Calling <span class="p-color-bg">curl</span> in a deployment script (like we saw above) may seem cool at the time of writing, but if it's done in a helper class somewhere deep in a dusty corner of the codebase, the results can be surprising and hard to debug.
("It's doing WHAT?" a bewildered SRE shouts a couple of years later after a bizarre production incident on a Friday afternoon.)
That said—if you use this power responsibly and maintain good discipline and organization, it can yield great results!
Measure twice, cut once
In February 2022, Pulumi announced an experimental <span class="p-color-bg">--plan</span> option for the <span class="p-color-bg">pulumi up</span> command, which enables users to apply a pre-prepared plan (generated by calling <span class="p-color-bg">pulumi preview --save-plan)</span>. As this blog post is written (September 2022), this option is still experimental (the latest stable Pulumi version is 3.40.1).
This is very similar to how Terraform's <span class="p-color-bg">apply</span> command can be passed a path to a pre-prepared plan.
For sensitive components where deployment mistakes can cause major disruptions, such as databases and network configuration, many companies require a code review process where reviewers check proposed deployment plans. They can then rest assured that only the changes in the plan they've approved get applied.
Improving the workflows around this three-stage "plan, review and deploy" process for Pulumi projects with lots of stacks was one of the main motivations for writing our Pulumi plugin.
Garden's Pulumi plugin: Why we wrote it—and how it works
When an enterprise customer of ours asked us to write a Pulumi plugin for Garden, we were happy to oblige.
This company uses Pulumi not only to deploy infrastructure, but also to deploy the Kubernetes resources for their services.
While this had generally been working great, they had a few issues, which we already mentioned above:
- Their project consists of 30+ Pulumi stacks (each of which is deployed separately). Running <span class="p-color-bg">pulumi preview</span> for each of them to figure out if an update is needed meant repeated, parallel calls to the Pulumi CLI, which was slow and resource-intensive.
- They had no way to deploy their Pulumi stacks in dependency order.
- During code review, figuring out which stacks had no-op preview plans (i.e. where no changes were needed) and which had plans involving actual updates was frustrating and time-consuming. There was no simple way to get a project-level summary of the proposed changes.
Our Pulumi plugin is a relatively thin wrapper around the Pulumi CLI that makes use of Garden's built-in graph engine, templating system and versioning semantics.
Thanks to those foundations, it was relatively simple to write, and we were quickly able to solve all three of the above!
A Pulumi module is configured as follows:
Once you've added Garden configs for your project's Pulumi stacks, you can:
- Run <span class="p-color-bg">garden deploy</span> to deploy your entire project, which now includes your Pulumi stacks: Any running services that haven't changed since the last deploy will be unchanged, and checking their status is lightning-fast—no expensive diffing required!
- Run the <span class="p-color-bg">garden plugins pulumi preview</span> command to render a project-level summary of the changes made to any/all stacks when compared with the running stacks. Perfect for the three-phase "plan, review and deploy" workflow we described above.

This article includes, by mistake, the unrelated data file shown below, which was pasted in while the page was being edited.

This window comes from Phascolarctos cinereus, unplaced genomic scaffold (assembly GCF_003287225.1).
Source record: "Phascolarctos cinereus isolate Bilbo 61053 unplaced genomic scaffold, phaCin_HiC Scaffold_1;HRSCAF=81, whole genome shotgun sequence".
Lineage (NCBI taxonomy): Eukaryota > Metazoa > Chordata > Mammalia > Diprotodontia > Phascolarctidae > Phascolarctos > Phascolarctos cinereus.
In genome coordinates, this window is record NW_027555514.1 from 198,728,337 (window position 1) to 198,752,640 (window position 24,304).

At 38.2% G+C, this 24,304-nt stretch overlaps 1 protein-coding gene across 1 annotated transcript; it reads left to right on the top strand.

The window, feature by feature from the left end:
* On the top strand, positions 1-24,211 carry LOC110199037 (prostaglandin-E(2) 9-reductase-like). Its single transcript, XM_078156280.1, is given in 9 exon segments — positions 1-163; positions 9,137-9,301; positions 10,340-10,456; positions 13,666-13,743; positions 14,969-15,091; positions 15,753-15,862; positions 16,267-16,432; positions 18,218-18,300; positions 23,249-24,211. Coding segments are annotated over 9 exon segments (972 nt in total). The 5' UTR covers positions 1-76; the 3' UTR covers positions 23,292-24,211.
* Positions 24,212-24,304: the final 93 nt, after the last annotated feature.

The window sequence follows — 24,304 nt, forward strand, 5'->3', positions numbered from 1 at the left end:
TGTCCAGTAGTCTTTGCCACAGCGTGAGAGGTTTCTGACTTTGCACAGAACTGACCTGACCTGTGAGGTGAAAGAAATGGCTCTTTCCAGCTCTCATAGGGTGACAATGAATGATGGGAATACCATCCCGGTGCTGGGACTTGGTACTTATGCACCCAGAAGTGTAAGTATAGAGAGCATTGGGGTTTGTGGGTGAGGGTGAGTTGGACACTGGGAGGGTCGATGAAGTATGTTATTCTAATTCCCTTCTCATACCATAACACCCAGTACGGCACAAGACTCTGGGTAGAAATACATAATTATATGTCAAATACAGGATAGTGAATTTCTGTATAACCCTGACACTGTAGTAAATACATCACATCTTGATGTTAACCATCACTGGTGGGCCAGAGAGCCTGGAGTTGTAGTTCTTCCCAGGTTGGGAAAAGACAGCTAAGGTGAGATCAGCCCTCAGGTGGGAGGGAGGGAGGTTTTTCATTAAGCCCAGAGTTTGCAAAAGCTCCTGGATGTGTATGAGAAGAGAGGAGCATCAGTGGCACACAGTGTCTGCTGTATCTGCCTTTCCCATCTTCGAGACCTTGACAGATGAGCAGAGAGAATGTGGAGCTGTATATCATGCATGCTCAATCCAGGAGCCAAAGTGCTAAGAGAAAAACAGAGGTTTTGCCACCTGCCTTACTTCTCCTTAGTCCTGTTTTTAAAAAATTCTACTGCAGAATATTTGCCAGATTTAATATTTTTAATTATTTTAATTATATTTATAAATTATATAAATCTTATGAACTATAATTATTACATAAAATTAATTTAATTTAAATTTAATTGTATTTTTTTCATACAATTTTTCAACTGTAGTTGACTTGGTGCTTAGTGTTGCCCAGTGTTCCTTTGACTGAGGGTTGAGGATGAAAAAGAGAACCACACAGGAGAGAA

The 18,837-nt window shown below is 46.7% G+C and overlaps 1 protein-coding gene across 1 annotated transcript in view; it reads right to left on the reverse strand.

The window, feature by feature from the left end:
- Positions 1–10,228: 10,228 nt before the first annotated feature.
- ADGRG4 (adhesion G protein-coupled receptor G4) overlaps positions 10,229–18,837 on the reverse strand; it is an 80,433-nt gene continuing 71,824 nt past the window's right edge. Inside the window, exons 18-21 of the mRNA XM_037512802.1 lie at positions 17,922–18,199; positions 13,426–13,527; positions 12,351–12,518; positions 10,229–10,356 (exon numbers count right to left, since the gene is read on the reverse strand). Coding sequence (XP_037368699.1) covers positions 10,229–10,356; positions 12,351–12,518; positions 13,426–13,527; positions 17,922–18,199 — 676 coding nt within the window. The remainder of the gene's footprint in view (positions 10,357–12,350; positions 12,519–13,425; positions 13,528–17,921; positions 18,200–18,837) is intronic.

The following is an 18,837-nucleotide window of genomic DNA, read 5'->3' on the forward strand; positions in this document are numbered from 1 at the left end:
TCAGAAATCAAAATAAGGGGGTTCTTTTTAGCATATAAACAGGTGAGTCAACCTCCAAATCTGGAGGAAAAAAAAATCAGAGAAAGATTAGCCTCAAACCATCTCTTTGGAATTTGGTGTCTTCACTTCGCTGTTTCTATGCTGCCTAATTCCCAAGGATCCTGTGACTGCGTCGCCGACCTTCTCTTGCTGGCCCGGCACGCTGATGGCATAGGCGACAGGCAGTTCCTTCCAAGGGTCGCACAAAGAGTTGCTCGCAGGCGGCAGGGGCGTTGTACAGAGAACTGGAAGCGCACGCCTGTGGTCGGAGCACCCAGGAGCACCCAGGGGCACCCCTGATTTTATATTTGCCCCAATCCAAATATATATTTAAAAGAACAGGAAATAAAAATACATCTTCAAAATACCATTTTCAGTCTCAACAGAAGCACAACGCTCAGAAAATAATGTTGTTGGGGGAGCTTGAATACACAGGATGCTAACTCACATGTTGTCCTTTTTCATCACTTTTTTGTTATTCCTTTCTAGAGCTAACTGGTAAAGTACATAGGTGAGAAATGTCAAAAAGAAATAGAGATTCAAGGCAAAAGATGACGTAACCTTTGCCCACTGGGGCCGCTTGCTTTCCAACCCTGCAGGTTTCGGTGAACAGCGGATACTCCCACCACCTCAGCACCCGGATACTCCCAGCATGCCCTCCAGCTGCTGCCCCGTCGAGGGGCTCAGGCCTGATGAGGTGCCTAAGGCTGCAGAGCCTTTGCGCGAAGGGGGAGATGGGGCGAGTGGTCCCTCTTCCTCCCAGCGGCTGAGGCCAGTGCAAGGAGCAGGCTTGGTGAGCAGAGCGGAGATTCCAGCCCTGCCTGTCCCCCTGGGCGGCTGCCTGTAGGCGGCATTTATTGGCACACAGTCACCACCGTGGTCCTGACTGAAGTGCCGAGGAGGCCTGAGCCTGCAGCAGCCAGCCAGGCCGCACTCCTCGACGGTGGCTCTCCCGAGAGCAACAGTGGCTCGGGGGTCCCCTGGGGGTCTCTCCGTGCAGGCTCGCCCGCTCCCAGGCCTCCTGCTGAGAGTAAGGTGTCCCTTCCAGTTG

- Use one of the other plugin commands— <span class="p-color-bg">garden plugins pulumi cancel | refresh | destroy | reimport</span>—to run a Pulumi CLI command in dependency order for all (or a subset) of your Pulumi stacks, with full access to Garden's templating logic (our <span class="p-color-bg">reimport</span> command runs <span class="p-color-bg">pulumi export | pulumi import</span>). These let you operate on all or any of the Pulumi stacks in your project simultaneously, which simplifies a lot of common workflows for larger projects.
In a nutshell, our Pulumi plugin works as follows:
- To deploy, we run <span class="p-color-bg">pulumi</span> up and create a stack tag containing the Garden service version.
- To check the status of a service, we read the deployed Garden service version from the stack tag (thus leveraging the Pulumi backend as a shared datastore).
- Because reading a stack tag only requires a fast, lightweight REST API call, we can quickly and cheaply determine whether a redeploy is needed.
- This is made possible by Garden's versioning semantics, which factor in the source code of the Pulumi stack, plus any runtime configuration values, and the versions of all of the service's dependencies.
- Garden environments map to stack names. We merge any config variables provided in the Pulumi service configuration with any stack config variables already in place, and write the merged config to a file, which we then pass to <span class="p-color-bg">pulumi up</span> during deploys.
The net result?
While we haven't received precise measurements yet, this customer reports that incremental deployment—that is, deploying to an existing environment—is several times faster than with vanilla Pulumi for this project.
And thanks to the project-level summary of proposed changes enabled by the <span class="p-color-bg">garden plugins pulumi preview</span> command, they've finally been able to implement a "plan, review and deploy" process around production deployments with Pulumi.
TL;DR: If you're using Pulumi and have several Pulumi stacks in your project, Garden is a great way to speed up incremental deployments and to implement a review process around Pulumi plans!
To learn more, check out the Pulumi guide in our docs (there's a very simple example project to go with it).